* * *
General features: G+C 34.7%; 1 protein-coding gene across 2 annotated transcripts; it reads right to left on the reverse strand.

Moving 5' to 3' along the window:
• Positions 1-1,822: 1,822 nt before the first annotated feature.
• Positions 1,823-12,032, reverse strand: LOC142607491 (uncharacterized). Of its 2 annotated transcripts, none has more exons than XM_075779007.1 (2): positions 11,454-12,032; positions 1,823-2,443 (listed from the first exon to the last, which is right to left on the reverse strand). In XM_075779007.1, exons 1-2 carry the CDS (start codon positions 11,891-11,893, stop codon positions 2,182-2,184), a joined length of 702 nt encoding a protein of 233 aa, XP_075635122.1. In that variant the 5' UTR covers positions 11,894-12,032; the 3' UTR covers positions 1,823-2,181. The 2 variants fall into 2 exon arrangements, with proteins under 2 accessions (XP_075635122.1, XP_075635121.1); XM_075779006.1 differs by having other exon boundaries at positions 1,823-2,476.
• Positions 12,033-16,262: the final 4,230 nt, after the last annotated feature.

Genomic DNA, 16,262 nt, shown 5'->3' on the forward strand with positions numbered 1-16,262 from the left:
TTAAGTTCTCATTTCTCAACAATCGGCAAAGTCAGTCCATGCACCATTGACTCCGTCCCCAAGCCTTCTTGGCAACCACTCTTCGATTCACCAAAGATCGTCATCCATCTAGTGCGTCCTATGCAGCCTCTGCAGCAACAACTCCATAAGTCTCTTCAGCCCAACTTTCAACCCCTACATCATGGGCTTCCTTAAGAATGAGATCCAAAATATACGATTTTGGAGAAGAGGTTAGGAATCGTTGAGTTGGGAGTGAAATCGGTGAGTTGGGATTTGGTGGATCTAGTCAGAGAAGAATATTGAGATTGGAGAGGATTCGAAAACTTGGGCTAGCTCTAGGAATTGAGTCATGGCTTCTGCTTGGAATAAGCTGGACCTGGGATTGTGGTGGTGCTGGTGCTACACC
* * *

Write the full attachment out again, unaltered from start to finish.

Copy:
General features: G+C 34.7%; 1 protein-coding gene across 2 annotated transcripts; it reads right to left on the reverse strand.

Moving 5' to 3' along the window:
• Positions 1-1,822: 1,822 nt before the first annotated feature.
• Positions 1,823-12,032, reverse strand: LOC142607491 (uncharacterized). Of its 2 annotated transcripts, none has more exons than XM_075779007.1 (2): positions 11,454-12,032; positions 1,823-2,443 (listed from the first exon to the last, which is right to left on the reverse strand). In XM_075779007.1, exons 1-2 carry the CDS (start codon positions 11,891-11,893, stop codon positions 2,182-2,184), a joined length of 702 nt encoding a protein of 233 aa, XP_075635122.1. In that variant the 5' UTR covers positions 11,894-12,032; the 3' UTR covers positions 1,823-2,181. The 2 variants fall into 2 exon arrangements, with proteins under 2 accessions (XP_075635122.1, XP_075635121.1); XM_075779006.1 differs by having other exon boundaries at positions 1,823-2,476.
• Positions 12,033-16,262: the final 4,230 nt, after the last annotated feature.

Genomic DNA, 16,262 nt, shown 5'->3' on the forward strand with positions numbered 1-16,262 from the left:
TTAAGTTCTCATTTCTCAACAATCGGCAAAGTCAGTCCATGCACCATTGACTCCGTCCCCAAGCCTTCTTGGCAACCACTCTTCGATTCACCAAAGATCGTCATCCATCTAGTGCGTCCTATGCAGCCTCTGCAGCAACAACTCCATAAGTCTCTTCAGCCCAACTTTCAACCCCTACATCATGGGCTTCCTTAAGAATGAGATCCAAAATATACGATTTTGGAGAAGAGGTTAGGAATCGTTGAGTTGGGAGTGAAATCGGTGAGTTGGGATTTGGTGGATCTAGTCAGAGAAGAATATTGAGATTGGAGAGGATTCGAAAACTTGGGCTAGCTCTAGGAATTGAGTCATGGCTTCTGCTTGGAATAAGCTGGACCTGGGATTGTGGTGGTGCTGGTGCTACACC